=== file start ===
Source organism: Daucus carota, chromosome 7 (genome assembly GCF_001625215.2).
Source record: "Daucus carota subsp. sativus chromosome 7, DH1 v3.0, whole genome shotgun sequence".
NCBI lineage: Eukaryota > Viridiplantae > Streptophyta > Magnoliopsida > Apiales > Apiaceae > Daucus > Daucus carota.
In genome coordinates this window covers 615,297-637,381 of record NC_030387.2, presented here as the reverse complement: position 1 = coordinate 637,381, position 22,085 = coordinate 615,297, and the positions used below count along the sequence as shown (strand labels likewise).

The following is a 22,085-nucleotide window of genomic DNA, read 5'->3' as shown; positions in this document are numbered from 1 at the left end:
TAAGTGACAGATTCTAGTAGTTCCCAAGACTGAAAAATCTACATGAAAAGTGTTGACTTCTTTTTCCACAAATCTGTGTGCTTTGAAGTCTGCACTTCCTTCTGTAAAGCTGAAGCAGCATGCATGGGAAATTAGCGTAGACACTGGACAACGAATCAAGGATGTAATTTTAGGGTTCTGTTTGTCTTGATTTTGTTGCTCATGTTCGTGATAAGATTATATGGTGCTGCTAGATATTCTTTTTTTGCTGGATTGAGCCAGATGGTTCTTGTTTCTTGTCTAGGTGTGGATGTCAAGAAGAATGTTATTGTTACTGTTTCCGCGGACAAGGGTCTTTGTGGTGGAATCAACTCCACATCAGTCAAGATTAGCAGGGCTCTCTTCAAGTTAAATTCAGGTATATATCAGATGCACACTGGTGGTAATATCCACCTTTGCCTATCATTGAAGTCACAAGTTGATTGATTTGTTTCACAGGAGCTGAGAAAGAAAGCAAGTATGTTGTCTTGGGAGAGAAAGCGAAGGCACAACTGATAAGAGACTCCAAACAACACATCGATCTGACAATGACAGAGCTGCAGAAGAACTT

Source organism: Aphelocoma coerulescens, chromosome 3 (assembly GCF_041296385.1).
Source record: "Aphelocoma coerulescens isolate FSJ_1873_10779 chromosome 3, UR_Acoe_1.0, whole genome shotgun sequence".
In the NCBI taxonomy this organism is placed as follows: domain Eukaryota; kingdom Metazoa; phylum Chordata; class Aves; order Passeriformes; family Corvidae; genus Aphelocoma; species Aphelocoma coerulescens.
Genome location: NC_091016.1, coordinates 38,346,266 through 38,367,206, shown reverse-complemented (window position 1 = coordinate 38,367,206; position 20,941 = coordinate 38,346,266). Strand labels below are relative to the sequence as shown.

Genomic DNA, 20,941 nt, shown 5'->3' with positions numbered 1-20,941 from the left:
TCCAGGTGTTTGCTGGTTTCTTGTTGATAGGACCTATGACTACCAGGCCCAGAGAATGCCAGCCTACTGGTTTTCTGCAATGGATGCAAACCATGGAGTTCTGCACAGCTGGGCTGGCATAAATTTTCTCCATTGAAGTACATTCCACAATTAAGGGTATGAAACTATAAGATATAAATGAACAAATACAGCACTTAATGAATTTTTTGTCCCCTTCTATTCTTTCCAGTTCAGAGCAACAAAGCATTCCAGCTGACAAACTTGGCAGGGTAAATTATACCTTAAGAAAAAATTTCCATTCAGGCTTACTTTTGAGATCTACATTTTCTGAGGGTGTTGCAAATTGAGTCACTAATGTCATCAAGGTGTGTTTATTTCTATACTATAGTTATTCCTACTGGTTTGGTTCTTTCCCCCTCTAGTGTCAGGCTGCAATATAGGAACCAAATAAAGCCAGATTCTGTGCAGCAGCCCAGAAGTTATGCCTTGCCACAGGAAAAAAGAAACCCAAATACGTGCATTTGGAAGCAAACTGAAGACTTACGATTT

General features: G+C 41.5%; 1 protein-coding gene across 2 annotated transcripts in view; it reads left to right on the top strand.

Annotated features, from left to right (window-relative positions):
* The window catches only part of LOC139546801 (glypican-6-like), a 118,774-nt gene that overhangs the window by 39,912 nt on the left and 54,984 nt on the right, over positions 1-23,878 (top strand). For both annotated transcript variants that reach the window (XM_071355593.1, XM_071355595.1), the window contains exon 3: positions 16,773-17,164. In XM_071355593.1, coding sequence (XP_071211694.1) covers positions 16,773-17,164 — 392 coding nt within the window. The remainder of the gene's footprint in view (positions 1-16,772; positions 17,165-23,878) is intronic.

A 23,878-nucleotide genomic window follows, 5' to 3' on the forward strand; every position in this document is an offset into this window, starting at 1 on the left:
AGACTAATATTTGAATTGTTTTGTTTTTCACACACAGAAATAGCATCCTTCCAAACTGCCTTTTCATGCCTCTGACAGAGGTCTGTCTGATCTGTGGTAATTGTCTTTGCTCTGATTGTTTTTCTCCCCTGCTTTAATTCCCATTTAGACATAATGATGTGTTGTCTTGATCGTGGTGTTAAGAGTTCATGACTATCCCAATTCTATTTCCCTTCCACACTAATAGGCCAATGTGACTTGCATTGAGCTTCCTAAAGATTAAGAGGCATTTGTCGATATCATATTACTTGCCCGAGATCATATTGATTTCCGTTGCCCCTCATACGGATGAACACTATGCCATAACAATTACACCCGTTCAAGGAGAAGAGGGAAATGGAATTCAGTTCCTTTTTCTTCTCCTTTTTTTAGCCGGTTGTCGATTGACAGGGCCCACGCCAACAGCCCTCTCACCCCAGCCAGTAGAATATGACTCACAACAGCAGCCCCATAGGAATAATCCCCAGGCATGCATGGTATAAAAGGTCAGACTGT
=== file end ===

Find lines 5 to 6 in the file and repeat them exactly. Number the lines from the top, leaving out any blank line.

The following is a 22,085-nucleotide window of genomic DNA, read 5'->3' as shown; positions in this document are numbered from 1 at the left end:
TAAGTGACAGATTCTAGTAGTTCCCAAGACTGAAAAATCTACATGAAAAGTGTTGACTTCTTTTTCCACAAATCTGTGTGCTTTGAAGTCTGCACTTCCTTCTGTAAAGCTGAAGCAGCATGCATGGGAAATTAGCGTAGACACTGGACAACGAATCAAGGATGTAATTTTAGGGTTCTGTTTGTCTTGATTTTGTTGCTCATGTTCGTGATAAGATTATATGGTGCTGCTAGATATTCTTTTTTTGCTGGATTGAGCCAGATGGTTCTTGTTTCTTGTCTAGGTGTGGATGTCAAGAAGAATGTTATTGTTACTGTTTCCGCGGACAAGGGTCTTTGTGGTGGAATCAACTCCACATCAGTCAAGATTAGCAGGGCTCTCTTCAAGTTAAATTCAGGTATATATCAGATGCACACTGGTGGTAATATCCACCTTTGCCTATCATTGAAGTCACAAGTTGATTGATTTGTTTCACAGGAGCTGAGAAAGAAAGCAAGTATGTTGTCTTGGGAGAGAAAGCGAAGGCACAACTGATAAGAGACTCCAAACAACACATCGATCTGACAATGACAGAGCTGCAGAAGAACTT